Butterfly weed

Images from
this date

What You

Progress Map

Other Images

Contact Gonzo!


June 29, 1983 Wednesday (1357 mtg) From Gonzo!s Appalachian Trail journal

I was up early today in order to make the twenty-three miles to my next destination at Maupin Field Lean-to. Fairly nice walking most of the way, at least until the summit of The Priest, but no great views to be had from Spy Rock or The Priest due to being mostly overcast and rainy. I met a lot of hikers today for the first time. (Although unrecorded, I found out in 2016 that somewhere between Twin Springs and The Priest, I met a couple of southbounders. Deb Yavorski and her partner Karen Meadows. Deb confirmed, from her journal, that she had met me in this area. She and Karen had begun their southbound journey from Pennsylvania to Springer this summer to complete their 2000-miler after their 1982 southbound hike from Katahdin to Pennsylvania. Then I met a group of trail maintainers working just before the lean-to, and later, Dick Kersten and Peg Jaeger both northbounders from Wisconsin taking a break at The Priest Lean-to, and . I Ate my lunch at the shelter as I visited with Dick and Peg, and watched comfortably from the shelter as the rain fell outside. The rain subsided as I finished off my lunch so I set off for the second half of the day's hike. The downhill from the summit of the Priest was known to be a killer, dropping three thousand feet in just over four miles. I took off down The Priest as fast as I could go, slipping and sliding here and there in the muddy trail made that way by the recent afternoon rain. I was careful; however, since the trail was rocky and slippery in places. The descent bought me down to the Tye River, where the trail crossed the river by utilizing an interesting suspension bridge, one of those kind that you can get really undulating if you set up a good rhythm as you march across. A few miles past the river I chose to take the blue-blazed Mahar Trail which leads left about 1.5 miles to a 40 foot waterfall, and then the same distance to hook up with the Appalachian Trail near Maupin Field Lean-to. I believe that at one time this side trail was the official AT. The Appalachian Trail continued straight ahead up and over an area known as "Three Ridges." This was an area that I had heard horror stories about. It was known to be very tough. Maybe that is why I bypassed it. I really looked foreward to seeing the falls. The entire area was foggy and a continuous mist hung in the air as I passed by the falls which were not as spectacular as I had hoped, but then again I was rushing through trying to get to the shelter before the rain really started to fall. Which it did. Rain falling out of the sky can take the grandeur out of just about any waterfall. The fog was so thick that I had difficulty seeing the blue blazes.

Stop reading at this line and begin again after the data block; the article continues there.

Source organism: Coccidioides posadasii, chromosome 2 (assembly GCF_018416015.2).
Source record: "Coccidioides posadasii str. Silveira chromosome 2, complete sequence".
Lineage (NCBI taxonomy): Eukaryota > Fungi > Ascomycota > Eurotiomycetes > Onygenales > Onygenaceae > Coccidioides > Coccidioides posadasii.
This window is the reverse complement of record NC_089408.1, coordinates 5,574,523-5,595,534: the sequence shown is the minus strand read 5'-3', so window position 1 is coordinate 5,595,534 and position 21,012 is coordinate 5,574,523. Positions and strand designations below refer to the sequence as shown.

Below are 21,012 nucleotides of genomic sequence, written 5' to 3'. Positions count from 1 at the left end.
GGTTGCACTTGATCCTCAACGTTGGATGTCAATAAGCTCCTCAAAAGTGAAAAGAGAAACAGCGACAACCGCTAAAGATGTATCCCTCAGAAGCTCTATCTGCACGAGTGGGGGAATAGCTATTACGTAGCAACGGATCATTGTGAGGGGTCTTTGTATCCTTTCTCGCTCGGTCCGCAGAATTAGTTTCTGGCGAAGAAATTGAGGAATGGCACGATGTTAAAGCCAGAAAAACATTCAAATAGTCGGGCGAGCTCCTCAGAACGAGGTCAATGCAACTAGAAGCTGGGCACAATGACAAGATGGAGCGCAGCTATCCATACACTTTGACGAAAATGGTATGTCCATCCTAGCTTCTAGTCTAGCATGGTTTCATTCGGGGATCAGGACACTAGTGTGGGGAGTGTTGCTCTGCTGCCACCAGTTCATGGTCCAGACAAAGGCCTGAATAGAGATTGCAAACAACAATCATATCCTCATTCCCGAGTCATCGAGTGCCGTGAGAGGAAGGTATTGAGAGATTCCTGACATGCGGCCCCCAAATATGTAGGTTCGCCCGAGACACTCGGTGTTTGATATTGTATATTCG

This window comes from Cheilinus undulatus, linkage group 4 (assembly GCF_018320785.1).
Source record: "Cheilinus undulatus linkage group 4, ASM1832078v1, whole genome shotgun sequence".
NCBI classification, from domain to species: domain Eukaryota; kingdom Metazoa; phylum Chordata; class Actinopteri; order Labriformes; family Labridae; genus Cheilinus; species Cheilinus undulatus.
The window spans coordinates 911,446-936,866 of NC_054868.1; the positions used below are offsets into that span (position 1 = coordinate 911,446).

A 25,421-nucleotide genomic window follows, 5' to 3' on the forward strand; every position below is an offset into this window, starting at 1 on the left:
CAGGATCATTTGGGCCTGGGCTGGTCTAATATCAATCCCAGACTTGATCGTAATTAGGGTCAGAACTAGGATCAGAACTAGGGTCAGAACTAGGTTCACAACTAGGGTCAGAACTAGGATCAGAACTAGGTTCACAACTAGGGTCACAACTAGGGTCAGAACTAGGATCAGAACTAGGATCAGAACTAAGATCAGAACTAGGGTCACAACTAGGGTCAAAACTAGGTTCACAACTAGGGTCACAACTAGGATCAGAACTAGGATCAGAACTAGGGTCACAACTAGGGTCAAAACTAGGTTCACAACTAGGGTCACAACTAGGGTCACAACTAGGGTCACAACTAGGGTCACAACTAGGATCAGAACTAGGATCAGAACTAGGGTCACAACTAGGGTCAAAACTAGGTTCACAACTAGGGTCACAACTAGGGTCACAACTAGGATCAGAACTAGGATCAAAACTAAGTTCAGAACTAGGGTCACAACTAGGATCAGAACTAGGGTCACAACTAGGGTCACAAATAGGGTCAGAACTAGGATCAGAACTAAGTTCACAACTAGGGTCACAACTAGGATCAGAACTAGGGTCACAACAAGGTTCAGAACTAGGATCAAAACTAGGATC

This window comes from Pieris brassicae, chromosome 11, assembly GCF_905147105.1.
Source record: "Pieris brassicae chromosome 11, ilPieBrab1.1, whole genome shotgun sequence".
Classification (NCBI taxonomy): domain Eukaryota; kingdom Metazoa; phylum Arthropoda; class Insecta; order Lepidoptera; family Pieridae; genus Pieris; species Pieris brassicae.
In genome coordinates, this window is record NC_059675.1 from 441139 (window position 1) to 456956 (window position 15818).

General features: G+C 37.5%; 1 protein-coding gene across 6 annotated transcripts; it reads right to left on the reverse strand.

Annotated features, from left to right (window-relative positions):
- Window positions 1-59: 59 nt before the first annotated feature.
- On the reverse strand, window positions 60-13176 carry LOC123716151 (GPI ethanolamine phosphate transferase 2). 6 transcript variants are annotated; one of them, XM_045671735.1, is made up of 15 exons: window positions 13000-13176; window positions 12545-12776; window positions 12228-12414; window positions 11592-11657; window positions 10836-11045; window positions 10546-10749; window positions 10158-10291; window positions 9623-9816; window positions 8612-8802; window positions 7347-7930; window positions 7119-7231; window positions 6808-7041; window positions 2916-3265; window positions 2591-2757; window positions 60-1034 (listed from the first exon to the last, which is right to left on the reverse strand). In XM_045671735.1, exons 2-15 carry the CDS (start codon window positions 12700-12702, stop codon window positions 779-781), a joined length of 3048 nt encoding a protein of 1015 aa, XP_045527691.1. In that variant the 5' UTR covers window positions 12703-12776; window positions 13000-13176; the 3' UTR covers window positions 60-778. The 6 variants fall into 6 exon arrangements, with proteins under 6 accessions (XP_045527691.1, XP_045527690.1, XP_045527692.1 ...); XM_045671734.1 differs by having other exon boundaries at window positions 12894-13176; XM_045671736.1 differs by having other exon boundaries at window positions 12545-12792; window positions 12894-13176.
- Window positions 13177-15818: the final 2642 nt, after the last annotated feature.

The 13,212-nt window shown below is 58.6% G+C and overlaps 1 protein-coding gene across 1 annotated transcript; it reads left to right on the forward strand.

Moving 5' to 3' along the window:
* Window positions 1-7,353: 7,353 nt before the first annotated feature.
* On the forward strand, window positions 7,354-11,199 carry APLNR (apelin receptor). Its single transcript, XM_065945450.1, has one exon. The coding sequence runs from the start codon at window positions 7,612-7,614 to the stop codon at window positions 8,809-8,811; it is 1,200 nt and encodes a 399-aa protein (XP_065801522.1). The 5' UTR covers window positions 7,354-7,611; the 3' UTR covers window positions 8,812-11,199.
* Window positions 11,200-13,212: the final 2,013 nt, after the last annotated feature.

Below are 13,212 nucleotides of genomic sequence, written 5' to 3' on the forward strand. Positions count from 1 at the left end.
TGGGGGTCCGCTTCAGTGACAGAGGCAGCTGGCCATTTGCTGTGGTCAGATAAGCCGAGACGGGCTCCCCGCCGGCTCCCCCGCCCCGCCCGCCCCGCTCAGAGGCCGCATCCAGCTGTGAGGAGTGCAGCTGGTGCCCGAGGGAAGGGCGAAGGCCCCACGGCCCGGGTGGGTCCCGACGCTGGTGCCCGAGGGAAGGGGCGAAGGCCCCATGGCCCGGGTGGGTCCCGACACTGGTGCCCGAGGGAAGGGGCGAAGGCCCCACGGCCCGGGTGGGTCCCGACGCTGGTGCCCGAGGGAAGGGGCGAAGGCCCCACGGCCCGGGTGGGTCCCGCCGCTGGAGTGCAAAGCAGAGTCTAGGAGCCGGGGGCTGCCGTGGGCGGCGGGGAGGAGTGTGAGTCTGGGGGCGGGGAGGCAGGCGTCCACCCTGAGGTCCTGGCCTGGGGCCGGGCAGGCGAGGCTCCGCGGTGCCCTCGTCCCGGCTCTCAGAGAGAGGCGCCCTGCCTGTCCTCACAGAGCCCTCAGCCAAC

I ran into Pat at the side trail to the Maupin Field shelter just standing there waiting. I believe she was just waiting for one of the people she stayed with the night before to come by and be amazed that she was there before them. I acted indifferent to somewhat disgusted. The blue-blazed alternative to the Appalachian Trail was rough and rocky, and I knew she had not taken that trail. I seriously doubted that she had taken the actual AT either. She probably used her thumb again on the Blue Ridge Parkway, which the trail parallels for many miles in Virginia. At one time the route that the road follows was actually the route that the trail was to follow, but the road lobby won, and the trail had to be relocated. I quickly ducked into the shelter to claim a spot, and found it to be occupied already, but there was room for more. I met Gene Hadlow from Florida, who tried my pack on for size. The rain fell again after I settled in. Dick and Peg arrived a little later on. Then around 11.30 pm, after everyone was settled in, had their supper, and were sleeping for the night, we were rudely awakened by Jody as he pulled into the shelter. I don't know how he could have traveled that section of trail in the dark and in the rain as he had just done. It was an amazing feat! He was happy to have arrived, but not happy with the circumstances. Today was one of the more nasty days out on the trail.

Gonzo! Appalachian Trail Journals ©1983

Next From the Beginning